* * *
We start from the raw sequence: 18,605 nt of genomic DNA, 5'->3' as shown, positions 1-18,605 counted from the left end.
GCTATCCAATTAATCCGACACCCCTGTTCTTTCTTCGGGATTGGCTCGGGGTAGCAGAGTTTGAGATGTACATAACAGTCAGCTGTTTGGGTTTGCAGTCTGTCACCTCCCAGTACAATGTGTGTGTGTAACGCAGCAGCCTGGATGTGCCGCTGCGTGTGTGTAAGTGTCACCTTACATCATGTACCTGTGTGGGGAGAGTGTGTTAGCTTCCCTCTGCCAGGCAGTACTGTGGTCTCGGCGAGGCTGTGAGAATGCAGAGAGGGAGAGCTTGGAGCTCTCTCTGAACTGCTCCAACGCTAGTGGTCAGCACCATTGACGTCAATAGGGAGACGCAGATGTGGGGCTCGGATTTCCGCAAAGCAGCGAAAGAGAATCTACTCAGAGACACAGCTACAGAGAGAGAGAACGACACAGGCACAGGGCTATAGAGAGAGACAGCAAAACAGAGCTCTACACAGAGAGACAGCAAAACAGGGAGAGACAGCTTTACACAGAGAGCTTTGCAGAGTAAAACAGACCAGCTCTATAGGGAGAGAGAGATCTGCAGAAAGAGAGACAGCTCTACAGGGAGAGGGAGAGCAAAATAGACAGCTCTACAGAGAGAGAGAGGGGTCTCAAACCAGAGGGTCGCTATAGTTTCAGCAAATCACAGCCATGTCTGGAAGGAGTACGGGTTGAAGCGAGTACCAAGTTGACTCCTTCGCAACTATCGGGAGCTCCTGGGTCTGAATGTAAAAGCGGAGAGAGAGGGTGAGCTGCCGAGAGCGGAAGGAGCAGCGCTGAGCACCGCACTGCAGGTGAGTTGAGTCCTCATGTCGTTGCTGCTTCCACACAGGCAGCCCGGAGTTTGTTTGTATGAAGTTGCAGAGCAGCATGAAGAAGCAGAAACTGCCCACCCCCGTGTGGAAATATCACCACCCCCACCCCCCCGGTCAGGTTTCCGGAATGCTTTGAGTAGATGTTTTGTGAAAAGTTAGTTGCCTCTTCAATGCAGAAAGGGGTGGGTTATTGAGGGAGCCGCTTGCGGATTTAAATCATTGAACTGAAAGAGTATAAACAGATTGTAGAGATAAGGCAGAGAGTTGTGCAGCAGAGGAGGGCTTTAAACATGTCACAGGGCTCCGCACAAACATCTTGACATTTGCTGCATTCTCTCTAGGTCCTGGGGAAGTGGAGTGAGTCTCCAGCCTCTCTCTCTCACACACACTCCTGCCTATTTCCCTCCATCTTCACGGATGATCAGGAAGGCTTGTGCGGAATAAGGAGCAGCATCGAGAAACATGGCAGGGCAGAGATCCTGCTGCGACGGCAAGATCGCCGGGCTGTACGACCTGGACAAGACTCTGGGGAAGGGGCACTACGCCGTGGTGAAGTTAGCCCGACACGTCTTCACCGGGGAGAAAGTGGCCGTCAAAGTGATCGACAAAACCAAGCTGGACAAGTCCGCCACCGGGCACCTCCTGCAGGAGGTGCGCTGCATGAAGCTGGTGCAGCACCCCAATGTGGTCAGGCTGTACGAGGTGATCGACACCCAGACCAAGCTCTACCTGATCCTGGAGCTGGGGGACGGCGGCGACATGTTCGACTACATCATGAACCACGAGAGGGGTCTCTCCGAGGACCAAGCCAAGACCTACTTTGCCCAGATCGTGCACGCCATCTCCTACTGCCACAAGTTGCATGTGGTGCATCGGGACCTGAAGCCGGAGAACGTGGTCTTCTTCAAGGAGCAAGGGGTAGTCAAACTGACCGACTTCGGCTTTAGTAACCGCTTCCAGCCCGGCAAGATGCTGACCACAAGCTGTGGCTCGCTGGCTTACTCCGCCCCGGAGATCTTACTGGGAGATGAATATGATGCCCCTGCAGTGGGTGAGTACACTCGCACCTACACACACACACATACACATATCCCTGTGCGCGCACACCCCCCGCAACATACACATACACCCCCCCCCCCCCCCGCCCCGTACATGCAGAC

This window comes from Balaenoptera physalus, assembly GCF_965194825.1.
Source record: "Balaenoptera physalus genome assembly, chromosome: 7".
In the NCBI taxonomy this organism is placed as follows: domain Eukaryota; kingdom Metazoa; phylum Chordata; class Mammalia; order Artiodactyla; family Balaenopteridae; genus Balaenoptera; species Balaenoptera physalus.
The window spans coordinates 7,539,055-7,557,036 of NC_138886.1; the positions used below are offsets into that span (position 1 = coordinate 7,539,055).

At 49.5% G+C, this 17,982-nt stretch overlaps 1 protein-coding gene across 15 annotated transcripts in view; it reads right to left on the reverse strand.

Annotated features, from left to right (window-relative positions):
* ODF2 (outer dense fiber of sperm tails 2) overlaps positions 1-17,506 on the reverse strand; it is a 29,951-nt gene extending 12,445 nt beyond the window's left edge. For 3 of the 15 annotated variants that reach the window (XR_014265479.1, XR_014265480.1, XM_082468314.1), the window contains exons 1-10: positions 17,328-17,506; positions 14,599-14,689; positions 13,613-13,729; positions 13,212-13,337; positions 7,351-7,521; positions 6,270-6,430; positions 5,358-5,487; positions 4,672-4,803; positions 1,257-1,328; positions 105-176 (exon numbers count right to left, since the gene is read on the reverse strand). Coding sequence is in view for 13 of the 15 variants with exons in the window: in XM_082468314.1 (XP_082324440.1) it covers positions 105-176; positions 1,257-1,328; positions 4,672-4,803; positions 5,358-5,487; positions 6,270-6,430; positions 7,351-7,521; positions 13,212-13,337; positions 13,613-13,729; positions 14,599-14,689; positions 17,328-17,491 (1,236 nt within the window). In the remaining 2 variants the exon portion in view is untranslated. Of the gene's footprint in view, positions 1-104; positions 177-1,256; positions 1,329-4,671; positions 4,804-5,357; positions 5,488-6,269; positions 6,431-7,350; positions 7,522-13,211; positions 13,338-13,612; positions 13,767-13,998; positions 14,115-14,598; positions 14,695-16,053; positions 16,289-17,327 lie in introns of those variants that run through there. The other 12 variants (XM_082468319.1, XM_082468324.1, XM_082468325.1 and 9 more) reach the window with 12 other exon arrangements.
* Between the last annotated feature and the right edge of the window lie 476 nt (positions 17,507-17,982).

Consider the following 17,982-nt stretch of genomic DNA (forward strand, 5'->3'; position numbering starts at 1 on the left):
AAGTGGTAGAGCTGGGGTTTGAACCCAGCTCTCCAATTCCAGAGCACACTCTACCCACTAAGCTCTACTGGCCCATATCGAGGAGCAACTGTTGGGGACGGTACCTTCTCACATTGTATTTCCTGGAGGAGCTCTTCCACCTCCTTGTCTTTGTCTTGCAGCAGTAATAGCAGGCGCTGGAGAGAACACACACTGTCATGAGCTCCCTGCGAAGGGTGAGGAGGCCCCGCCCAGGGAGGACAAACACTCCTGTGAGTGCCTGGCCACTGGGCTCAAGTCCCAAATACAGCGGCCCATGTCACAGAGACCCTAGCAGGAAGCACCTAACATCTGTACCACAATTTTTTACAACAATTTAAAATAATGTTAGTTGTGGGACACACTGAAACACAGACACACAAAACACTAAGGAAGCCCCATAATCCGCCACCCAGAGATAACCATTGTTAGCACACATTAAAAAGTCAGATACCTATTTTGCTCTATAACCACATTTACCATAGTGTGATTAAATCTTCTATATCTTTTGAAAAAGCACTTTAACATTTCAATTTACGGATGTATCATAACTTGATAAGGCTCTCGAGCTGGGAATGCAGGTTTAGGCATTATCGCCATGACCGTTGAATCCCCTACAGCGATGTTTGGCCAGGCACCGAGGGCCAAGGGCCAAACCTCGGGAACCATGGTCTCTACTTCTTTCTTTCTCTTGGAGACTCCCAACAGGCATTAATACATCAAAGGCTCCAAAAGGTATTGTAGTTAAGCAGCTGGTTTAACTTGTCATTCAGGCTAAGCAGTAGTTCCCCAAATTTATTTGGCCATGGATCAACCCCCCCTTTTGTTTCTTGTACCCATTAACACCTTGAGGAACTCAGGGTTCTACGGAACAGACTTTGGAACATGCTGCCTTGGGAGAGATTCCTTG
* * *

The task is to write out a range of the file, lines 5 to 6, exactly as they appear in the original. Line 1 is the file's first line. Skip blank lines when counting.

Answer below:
In the NCBI taxonomy this organism is placed as follows: domain Eukaryota; kingdom Metazoa; phylum Chordata; class Mammalia; order Artiodactyla; family Balaenopteridae; genus Balaenoptera; species Balaenoptera physalus.
The window spans coordinates 7,539,055-7,557,036 of NC_138886.1; the positions used below are offsets into that span (position 1 = coordinate 7,539,055).